As a StoryTerrace writer, Alexis interviews customers and turns their life stories into books. Get to know her better by reading her autobiographical anecdote below
There was a moment. A distinct moment when life slowed and a glimmer of brilliance creeped into my 9-year-old brain. As I stood behind the door of the pantry, staring at the new bottle of Nature Valley Ranch Dressing in my hand, I knew I had him. Like the Grinch, the smile on my lips stretched from ear to ear as I prepared myself for the performance I was about to put on.
My dad was going down.
My father is the funniest person I’ve ever met, and I don’t mean in the groaner “Dad-joke” kind of way. He is a master of comedic timing. I can’t tell you how often my near-death experiences have been the result of a perfectly delivered one-liner from this man. I’m talking choke-on-your-drink, nearly-swerve-off-a-cliff kind of gut-busters.
Even before I was old enough to fully understand his humor, he made me laugh. And he was relentless in finding new ways to crack us up. His greatest hits include his legendary mispronunciations of famous film titles (my mother once cursed him when she accidentally asked the video store clerk for Jerry Maag-Weer in lieu of Jerry Maguire), and his penchant for creating alternative names for things (i.e. Barstucks Foccee instead of Starbucks Coffee).
I had discovered I could make him chuckle by contorting my face in funny ways or wearing ridiculous garments of clothing, but it wasn’t enough. My crowning achievement goes to that day in the pantry when I made my first premeditated comedic attack on my father.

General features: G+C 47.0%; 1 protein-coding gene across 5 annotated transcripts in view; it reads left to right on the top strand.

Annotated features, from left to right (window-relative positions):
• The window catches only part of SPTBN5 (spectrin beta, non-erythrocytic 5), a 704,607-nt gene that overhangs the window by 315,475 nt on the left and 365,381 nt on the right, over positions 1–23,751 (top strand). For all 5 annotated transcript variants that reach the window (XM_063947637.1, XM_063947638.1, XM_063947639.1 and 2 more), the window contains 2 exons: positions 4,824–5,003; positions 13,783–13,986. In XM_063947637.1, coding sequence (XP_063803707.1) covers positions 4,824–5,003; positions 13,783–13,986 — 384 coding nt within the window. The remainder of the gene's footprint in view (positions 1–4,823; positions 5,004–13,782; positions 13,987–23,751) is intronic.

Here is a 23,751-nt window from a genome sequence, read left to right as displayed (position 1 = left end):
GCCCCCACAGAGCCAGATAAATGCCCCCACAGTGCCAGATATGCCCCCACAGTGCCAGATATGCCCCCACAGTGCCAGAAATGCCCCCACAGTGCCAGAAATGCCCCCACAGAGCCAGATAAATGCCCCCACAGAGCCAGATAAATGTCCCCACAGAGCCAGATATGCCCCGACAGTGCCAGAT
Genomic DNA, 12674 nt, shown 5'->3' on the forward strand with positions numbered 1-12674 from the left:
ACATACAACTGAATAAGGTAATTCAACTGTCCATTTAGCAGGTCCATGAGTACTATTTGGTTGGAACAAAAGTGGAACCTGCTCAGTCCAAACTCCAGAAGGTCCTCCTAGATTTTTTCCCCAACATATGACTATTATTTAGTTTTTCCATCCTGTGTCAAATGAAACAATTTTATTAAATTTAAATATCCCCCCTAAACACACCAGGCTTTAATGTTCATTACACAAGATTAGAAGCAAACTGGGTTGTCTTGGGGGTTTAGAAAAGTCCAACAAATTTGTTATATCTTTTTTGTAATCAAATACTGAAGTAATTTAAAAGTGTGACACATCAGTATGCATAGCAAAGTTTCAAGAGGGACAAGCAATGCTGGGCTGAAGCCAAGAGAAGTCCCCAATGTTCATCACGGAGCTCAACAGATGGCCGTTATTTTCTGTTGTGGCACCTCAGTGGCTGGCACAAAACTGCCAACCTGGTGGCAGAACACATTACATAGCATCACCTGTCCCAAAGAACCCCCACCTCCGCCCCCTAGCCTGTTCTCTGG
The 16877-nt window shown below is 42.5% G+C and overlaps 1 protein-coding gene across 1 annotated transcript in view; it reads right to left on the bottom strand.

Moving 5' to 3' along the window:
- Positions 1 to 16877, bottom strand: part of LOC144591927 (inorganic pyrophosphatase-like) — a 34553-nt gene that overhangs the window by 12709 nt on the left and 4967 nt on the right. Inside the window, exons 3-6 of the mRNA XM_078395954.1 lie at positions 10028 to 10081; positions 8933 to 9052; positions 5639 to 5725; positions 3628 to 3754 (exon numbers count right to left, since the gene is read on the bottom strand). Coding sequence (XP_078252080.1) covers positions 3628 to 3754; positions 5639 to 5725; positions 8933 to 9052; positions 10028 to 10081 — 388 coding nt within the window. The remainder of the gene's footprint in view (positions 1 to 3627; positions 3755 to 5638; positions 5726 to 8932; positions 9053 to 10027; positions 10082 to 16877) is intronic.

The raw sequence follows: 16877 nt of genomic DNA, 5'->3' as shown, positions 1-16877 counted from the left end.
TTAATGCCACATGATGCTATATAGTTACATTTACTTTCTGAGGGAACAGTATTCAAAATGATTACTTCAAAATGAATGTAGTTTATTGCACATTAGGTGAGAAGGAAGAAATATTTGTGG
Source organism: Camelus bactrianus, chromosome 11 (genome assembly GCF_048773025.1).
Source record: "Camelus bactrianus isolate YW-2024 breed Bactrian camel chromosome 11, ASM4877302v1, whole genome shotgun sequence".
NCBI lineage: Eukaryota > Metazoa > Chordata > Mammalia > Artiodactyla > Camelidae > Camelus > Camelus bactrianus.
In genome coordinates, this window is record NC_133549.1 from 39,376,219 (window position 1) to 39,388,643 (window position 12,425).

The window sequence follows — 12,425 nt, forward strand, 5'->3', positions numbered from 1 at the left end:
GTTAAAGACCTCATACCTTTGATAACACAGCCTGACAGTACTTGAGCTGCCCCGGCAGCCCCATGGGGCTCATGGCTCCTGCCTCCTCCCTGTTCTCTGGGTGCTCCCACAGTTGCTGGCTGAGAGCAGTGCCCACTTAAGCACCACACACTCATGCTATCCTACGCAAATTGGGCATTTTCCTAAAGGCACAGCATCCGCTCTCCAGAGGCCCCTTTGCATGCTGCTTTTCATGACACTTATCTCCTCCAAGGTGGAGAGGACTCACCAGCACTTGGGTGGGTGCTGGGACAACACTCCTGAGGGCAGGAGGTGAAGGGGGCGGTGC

Days earlier, a Levi’s commercial aired that had my dad rolling. This “Crazy Legs” commercial featured a Latin dancer named Johnny Cervin walking a Mexico City street to the song Si, Señor. Casual, right? The camera zooms out; his torso is completely upright and normal but his legs are doing all sorts of crazy dance moves. My dad lost it when Johnny “walked” on the insides of his feet with his knees buckled in an unnatural way.
This was what popped into my head when dad sent me to the pantry.
Small and flexible, I splayed my feet as wide as they would go and walked out on the insides of my ankles, brandishing the ranch. I had hit my mark. My dad nearly fell out of his chair laughing so hard.
Were those tears of joy in his eyes? To him, yes. To me, they were tears of pure, unadulterated defeat as my crazy legs reduced him to a guffawing pile of human rubble.
The day I discovered I could make my dad laugh was one of the greatest days of my life.